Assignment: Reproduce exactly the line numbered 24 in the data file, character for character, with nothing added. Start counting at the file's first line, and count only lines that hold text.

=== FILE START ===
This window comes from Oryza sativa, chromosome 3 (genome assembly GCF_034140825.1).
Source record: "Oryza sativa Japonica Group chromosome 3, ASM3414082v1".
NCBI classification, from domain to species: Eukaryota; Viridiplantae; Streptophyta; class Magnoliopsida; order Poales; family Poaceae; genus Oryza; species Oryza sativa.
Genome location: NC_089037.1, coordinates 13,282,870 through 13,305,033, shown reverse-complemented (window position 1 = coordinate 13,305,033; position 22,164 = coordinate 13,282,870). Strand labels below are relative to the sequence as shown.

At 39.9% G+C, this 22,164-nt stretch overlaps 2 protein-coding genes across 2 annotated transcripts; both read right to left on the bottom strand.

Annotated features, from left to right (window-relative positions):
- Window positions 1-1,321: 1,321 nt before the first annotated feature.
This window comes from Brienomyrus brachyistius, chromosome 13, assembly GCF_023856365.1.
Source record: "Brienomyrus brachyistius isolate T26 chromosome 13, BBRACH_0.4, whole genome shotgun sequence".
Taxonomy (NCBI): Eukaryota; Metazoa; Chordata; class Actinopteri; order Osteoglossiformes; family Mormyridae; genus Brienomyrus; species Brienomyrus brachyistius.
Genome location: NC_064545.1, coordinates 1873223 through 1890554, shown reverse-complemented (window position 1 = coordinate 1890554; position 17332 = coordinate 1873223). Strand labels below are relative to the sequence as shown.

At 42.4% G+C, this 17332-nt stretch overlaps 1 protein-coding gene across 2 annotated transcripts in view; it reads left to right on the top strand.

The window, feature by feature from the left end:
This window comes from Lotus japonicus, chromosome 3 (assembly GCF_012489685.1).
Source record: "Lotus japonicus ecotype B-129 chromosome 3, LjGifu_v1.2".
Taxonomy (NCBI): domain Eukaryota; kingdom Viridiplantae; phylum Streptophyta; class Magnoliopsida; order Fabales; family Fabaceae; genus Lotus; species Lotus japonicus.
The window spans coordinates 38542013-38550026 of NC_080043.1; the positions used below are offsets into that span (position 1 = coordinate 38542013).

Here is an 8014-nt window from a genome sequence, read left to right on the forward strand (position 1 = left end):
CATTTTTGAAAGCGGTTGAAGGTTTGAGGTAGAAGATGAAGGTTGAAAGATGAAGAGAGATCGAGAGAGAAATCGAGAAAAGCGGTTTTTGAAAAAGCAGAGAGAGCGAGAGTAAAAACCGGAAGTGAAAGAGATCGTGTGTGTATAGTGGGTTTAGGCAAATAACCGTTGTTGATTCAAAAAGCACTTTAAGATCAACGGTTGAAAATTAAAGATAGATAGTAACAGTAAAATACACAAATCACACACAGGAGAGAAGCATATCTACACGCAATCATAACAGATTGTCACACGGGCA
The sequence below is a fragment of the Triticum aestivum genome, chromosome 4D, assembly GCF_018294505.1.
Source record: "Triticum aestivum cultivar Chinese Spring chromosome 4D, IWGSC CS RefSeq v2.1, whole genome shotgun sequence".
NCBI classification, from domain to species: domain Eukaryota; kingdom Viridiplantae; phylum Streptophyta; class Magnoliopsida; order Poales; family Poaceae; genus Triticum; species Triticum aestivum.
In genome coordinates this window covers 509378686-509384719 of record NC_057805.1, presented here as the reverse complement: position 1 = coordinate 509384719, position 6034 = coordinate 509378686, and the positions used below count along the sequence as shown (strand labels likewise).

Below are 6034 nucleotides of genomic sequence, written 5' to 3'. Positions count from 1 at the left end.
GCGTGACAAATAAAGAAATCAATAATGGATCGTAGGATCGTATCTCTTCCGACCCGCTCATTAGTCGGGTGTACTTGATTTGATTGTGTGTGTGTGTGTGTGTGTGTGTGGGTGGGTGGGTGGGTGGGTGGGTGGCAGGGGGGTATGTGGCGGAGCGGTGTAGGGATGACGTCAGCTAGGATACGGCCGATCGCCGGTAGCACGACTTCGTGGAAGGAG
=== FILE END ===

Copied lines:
Below are 6034 nucleotides of genomic sequence, written 5' to 3'. Positions count from 1 at the left end.